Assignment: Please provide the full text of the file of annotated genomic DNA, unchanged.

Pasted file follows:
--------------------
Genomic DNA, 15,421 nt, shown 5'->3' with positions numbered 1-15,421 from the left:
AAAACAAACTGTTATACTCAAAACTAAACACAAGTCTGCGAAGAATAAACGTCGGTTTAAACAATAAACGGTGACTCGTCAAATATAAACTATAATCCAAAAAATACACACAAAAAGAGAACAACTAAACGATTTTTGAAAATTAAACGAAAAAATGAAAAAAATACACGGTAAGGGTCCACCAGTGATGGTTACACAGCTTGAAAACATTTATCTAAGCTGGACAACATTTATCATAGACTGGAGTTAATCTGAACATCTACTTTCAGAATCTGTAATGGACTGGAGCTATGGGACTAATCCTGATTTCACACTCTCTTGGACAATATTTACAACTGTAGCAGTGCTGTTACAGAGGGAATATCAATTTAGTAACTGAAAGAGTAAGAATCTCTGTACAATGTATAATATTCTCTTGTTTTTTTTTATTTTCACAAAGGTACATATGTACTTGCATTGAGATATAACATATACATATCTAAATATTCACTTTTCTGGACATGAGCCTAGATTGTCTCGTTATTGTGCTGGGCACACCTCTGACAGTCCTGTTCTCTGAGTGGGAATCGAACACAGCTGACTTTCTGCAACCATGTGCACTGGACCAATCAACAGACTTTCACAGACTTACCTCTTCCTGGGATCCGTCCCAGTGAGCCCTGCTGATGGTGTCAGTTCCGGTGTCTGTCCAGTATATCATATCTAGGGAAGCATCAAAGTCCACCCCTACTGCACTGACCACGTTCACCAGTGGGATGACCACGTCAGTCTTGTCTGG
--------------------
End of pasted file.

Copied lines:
Genomic DNA, 15,421 nt, shown 5'->3' with positions numbered 1-15,421 from the left:
AAAACAAACTGTTATACTCAAAACTAAACACAAGTCTGCGAAGAATAAACGTCGGTTTAAACAATAAACGGTGACTCGTCAAATATAAACTATAATCCAAAAAATACACACAAAAAGAGAACAACTAAACGATTTTTGAAAATTAAACGAAAAAATGAAAAAAATACACGGTAAGGGTCCACCAGTGATGGTTACACAGCTTGAAAACATTTATCTAAGCTGGACAACATTTATCATAGACTGGAGTTAATCTGAACATCTACTTTCAGAATCTGTAATGGACTGGAGCTATGGGACTAATCCTGATTTCACACTCTCTTGGACAATATTTACAACTGTAGCAGTGCTGTTACAGAGGGAATATCAATTTAGTAACTGAAAGAGTAAGAATCTCTGTACAATGTATAATATTCTCTTGTTTTTTTTTATTTTCACAAAGGTACATATGTACTTGCATTGAGATATAACATATACATATCTAAATATTCACTTTTCTGGACATGAGCCTAGATTGTCTCGTTATTGTGCTGGGCACACCTCTGACAGTCCTGTTCTCTGAGTGGGAATCGAACACAGCTGACTTTCTGCAACCATGTGCACTGGACCAATCAACAGACTTTCACAGACTTACCTCTTCCTGGGATCCGTCCCAGTGAGCCCTGCTGATGGTGTCAGTTCCGGTGTCTGTCCAGTATATCATATCTAGGGAAGCATCAAAGTCCACCCCTACTGCACTGACCACGTTCACCAGTGGGATGACCACGTCAGTCTTGTCTGG